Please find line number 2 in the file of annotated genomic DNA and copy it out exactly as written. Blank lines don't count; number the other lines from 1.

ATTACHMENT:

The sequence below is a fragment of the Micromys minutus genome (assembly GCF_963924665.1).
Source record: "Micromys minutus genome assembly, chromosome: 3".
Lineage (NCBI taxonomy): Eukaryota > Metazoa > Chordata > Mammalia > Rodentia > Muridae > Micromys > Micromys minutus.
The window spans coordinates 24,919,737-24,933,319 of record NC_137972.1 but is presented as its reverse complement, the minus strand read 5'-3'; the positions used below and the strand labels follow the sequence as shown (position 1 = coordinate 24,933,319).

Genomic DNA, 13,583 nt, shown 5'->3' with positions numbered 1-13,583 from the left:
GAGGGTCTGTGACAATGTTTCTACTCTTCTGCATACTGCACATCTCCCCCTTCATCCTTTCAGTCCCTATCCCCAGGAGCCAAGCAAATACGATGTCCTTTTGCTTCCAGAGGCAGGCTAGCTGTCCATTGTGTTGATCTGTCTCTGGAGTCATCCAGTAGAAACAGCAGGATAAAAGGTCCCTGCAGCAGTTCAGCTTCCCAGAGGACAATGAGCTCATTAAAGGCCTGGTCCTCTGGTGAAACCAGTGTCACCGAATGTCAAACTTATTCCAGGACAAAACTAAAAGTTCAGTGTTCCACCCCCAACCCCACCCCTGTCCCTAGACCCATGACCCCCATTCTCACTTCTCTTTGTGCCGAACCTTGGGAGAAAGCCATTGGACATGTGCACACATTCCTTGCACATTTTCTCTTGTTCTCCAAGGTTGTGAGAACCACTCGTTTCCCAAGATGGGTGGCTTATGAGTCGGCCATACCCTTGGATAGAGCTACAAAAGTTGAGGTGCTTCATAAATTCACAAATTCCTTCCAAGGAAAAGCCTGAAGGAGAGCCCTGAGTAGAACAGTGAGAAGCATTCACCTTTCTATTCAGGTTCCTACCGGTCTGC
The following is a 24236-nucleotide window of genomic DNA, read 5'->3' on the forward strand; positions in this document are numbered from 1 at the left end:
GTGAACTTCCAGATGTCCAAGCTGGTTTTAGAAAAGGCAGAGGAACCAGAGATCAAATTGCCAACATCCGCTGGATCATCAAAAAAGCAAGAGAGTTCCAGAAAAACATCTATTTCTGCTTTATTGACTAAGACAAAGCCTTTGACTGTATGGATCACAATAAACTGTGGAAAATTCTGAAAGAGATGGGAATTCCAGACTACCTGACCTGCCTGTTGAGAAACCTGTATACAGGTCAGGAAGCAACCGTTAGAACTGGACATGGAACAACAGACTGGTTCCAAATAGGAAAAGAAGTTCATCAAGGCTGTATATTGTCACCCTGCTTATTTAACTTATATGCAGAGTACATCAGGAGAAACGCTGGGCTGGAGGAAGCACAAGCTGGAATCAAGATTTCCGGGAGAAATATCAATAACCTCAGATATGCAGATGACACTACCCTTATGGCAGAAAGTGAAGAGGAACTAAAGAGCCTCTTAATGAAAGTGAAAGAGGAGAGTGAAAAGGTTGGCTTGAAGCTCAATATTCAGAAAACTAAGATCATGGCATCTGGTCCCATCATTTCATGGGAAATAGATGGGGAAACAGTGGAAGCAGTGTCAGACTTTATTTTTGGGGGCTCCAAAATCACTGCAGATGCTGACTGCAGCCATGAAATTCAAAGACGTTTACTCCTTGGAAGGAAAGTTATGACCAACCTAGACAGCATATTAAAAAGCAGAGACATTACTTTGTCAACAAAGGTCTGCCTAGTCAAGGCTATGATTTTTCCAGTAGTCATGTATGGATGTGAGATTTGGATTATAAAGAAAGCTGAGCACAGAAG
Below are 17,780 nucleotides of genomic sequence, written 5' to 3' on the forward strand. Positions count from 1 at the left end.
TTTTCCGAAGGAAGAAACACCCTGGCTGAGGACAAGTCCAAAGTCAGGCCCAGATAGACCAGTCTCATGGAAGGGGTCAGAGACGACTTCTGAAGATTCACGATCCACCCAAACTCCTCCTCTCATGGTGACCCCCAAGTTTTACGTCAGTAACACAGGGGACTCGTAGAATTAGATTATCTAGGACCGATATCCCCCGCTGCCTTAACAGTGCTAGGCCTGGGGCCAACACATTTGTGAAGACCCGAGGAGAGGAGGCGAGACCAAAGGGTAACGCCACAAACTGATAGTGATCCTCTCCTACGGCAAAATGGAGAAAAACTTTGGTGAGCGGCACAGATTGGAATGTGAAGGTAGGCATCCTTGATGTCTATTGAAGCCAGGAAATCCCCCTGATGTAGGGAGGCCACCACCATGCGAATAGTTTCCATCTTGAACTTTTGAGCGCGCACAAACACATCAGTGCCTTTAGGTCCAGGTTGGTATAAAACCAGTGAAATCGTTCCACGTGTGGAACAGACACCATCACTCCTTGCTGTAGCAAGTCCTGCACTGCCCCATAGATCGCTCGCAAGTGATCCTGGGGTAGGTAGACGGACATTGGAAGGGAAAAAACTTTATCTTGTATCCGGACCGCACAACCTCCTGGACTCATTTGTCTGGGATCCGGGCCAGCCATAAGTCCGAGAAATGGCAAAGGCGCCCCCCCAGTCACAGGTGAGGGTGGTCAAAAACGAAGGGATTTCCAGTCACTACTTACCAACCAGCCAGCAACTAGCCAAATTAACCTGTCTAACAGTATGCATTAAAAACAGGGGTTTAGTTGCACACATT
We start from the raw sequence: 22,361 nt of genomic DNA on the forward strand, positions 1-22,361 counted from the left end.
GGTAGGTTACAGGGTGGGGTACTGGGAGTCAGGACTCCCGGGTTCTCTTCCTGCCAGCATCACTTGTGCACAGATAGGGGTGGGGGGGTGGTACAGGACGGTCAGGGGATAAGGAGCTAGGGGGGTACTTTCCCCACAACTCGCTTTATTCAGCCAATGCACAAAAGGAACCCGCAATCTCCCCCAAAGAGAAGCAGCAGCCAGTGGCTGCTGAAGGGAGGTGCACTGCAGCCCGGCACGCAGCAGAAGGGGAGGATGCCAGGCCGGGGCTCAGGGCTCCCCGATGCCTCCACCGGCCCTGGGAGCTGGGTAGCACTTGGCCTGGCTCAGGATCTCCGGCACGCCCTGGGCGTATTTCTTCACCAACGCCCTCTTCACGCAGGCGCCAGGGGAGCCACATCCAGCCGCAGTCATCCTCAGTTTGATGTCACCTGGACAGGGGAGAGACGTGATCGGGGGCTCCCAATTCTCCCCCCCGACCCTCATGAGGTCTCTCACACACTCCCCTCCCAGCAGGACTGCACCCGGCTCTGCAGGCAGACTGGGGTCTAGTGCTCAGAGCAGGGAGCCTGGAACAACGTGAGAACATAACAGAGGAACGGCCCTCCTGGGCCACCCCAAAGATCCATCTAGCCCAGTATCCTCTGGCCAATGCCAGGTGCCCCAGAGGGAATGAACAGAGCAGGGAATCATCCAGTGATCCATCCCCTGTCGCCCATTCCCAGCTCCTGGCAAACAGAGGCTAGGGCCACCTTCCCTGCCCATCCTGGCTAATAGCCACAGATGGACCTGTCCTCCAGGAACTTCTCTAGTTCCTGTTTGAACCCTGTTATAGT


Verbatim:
Source record: "Micromys minutus genome assembly, chromosome: 3".